As used here…
Any aspect of reading the tracks and trail …
Of any being or object on …
Or across any surface that will hold a track …
The concepts include; body and substrate movements, definitions, methods, how to find and read both tracks and trails, the tracks of specific species, the influences of all the layers involved, signs, substrate types, and track structures.
Initial Idea: Solve the first problem, the opaque foot.
The Goal: Create a scene with ground, sand objects, and a 3-D translucent foot. Animate the foot for one un-hurried walking step on level ground. Set the scene up so the foot creates a track by interacting with the sand objects in a way as close to “real-world” as possible, with the laws of physics applied. Create a video clip from this animation.
In this clip animation controls the movement of the foot, while Rigid Body physics controls the sand objects’ interaction with the ground, each other, and the foot … and so the formation of the track.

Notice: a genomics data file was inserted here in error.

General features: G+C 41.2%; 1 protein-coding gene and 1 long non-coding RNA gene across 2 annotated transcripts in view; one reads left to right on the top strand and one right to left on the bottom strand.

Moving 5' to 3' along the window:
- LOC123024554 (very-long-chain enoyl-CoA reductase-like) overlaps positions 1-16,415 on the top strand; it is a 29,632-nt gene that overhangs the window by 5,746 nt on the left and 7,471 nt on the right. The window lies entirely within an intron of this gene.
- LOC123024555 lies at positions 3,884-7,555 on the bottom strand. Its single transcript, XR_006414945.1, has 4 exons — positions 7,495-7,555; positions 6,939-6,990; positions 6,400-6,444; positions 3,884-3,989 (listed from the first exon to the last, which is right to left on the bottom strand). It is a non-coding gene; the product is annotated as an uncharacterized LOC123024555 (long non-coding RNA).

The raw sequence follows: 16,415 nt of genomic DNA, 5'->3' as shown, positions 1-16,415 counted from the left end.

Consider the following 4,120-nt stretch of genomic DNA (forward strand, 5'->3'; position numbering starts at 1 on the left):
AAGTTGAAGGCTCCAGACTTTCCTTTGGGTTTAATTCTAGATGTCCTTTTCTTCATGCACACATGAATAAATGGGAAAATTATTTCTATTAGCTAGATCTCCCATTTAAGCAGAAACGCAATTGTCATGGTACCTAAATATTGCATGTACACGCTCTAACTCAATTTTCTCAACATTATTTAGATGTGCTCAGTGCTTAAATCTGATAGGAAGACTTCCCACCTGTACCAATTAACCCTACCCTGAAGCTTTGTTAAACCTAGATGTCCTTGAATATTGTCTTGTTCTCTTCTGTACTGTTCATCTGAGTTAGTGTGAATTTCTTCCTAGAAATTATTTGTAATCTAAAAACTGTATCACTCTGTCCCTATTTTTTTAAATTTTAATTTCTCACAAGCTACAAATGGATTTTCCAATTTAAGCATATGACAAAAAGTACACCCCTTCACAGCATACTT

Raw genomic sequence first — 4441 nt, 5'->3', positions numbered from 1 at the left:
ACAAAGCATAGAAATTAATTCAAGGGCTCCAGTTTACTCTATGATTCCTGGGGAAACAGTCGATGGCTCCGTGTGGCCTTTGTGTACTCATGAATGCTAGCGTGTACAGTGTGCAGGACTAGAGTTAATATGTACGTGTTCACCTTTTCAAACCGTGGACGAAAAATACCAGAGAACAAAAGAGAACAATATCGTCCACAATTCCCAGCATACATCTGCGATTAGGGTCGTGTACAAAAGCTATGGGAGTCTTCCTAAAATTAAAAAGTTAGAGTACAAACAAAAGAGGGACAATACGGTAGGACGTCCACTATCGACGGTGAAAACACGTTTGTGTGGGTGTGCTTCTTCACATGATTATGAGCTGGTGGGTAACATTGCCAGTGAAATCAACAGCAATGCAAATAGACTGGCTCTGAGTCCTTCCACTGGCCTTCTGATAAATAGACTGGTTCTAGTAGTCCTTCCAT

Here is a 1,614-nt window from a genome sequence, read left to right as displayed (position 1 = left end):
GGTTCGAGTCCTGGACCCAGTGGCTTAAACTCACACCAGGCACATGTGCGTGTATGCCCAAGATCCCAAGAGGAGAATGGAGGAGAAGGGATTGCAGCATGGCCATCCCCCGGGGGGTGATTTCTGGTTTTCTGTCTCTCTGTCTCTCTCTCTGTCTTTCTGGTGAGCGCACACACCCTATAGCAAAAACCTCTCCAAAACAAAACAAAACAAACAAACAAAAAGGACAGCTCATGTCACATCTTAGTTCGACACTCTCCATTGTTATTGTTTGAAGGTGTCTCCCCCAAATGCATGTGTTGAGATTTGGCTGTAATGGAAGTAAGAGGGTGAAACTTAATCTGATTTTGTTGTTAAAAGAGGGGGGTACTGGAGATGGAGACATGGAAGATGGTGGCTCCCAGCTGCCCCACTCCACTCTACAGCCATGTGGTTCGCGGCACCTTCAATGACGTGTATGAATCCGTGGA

(Human foot mesh from MakeHuman.org)
If you are a beginning tracker:
Convenience nurtures persistence … persistence yields success, especially if you learn to do nothing. So, visited daily, a square yard of cleared and fluffed soil in your back yard, a track box with damp sand, or the perspective-altering sit spot, all facilitated by daily dirt time, can teach what matters.
Dirt time: the single most effective way to build and hone tracking skills.
“How good are you?” Those destructive words are also blinders – don’t get sucked in. At the beginning comparisons like that may be good motivation. After, they only use up brain power needed for tracking. The job is to learn, employ, and improve your skills.
Absorbing Knowledge: Every chance you get, rub shoulders with other trackers.